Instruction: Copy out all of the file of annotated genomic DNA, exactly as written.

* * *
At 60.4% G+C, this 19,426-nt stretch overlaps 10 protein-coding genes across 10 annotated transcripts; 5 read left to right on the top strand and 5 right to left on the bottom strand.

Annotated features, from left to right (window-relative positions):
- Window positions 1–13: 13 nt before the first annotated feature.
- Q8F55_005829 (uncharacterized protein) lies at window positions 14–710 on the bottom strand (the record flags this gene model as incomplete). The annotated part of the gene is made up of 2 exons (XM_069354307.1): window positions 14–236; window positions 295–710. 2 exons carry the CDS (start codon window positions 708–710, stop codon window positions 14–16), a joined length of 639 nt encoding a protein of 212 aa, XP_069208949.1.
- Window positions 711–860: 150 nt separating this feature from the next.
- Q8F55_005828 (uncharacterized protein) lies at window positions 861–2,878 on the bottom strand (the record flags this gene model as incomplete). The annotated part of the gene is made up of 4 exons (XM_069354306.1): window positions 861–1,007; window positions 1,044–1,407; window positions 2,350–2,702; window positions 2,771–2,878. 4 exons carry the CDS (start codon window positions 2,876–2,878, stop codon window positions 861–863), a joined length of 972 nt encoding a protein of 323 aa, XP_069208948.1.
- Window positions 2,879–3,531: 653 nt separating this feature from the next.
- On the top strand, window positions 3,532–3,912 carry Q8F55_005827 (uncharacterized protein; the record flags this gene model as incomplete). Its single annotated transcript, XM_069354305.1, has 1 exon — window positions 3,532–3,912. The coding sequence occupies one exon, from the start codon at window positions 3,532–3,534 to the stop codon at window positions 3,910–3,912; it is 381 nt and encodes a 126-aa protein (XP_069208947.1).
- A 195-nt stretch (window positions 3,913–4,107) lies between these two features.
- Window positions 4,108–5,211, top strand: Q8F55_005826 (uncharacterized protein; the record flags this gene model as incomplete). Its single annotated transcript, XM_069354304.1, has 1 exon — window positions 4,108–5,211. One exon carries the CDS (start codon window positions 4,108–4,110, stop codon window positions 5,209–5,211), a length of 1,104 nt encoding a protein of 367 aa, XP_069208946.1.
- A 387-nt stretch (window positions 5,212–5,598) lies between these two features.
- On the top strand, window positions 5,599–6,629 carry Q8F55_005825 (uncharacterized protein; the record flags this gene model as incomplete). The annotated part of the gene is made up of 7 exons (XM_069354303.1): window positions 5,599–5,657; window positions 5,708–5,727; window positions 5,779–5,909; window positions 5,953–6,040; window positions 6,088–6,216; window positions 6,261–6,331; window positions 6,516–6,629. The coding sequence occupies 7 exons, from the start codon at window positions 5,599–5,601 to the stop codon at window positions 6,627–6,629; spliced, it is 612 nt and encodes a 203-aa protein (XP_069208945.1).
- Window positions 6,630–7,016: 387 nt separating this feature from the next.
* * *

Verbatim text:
At 60.4% G+C, this 19,426-nt stretch overlaps 10 protein-coding genes across 10 annotated transcripts; 5 read left to right on the top strand and 5 right to left on the bottom strand.

Annotated features, from left to right (window-relative positions):
- Window positions 1–13: 13 nt before the first annotated feature.
- Q8F55_005829 (uncharacterized protein) lies at window positions 14–710 on the bottom strand (the record flags this gene model as incomplete). The annotated part of the gene is made up of 2 exons (XM_069354307.1): window positions 14–236; window positions 295–710. 2 exons carry the CDS (start codon window positions 708–710, stop codon window positions 14–16), a joined length of 639 nt encoding a protein of 212 aa, XP_069208949.1.
- Window positions 711–860: 150 nt separating this feature from the next.
- Q8F55_005828 (uncharacterized protein) lies at window positions 861–2,878 on the bottom strand (the record flags this gene model as incomplete). The annotated part of the gene is made up of 4 exons (XM_069354306.1): window positions 861–1,007; window positions 1,044–1,407; window positions 2,350–2,702; window positions 2,771–2,878. 4 exons carry the CDS (start codon window positions 2,876–2,878, stop codon window positions 861–863), a joined length of 972 nt encoding a protein of 323 aa, XP_069208948.1.
- Window positions 2,879–3,531: 653 nt separating this feature from the next.
- On the top strand, window positions 3,532–3,912 carry Q8F55_005827 (uncharacterized protein; the record flags this gene model as incomplete). Its single annotated transcript, XM_069354305.1, has 1 exon — window positions 3,532–3,912. The coding sequence occupies one exon, from the start codon at window positions 3,532–3,534 to the stop codon at window positions 3,910–3,912; it is 381 nt and encodes a 126-aa protein (XP_069208947.1).
- A 195-nt stretch (window positions 3,913–4,107) lies between these two features.
- Window positions 4,108–5,211, top strand: Q8F55_005826 (uncharacterized protein; the record flags this gene model as incomplete). Its single annotated transcript, XM_069354304.1, has 1 exon — window positions 4,108–5,211. One exon carries the CDS (start codon window positions 4,108–4,110, stop codon window positions 5,209–5,211), a length of 1,104 nt encoding a protein of 367 aa, XP_069208946.1.
- A 387-nt stretch (window positions 5,212–5,598) lies between these two features.
- On the top strand, window positions 5,599–6,629 carry Q8F55_005825 (uncharacterized protein; the record flags this gene model as incomplete). The annotated part of the gene is made up of 7 exons (XM_069354303.1): window positions 5,599–5,657; window positions 5,708–5,727; window positions 5,779–5,909; window positions 5,953–6,040; window positions 6,088–6,216; window positions 6,261–6,331; window positions 6,516–6,629. The coding sequence occupies 7 exons, from the start codon at window positions 5,599–5,601 to the stop codon at window positions 6,627–6,629; spliced, it is 612 nt and encodes a 203-aa protein (XP_069208945.1).
- Window positions 6,630–7,016: 387 nt separating this feature from the next.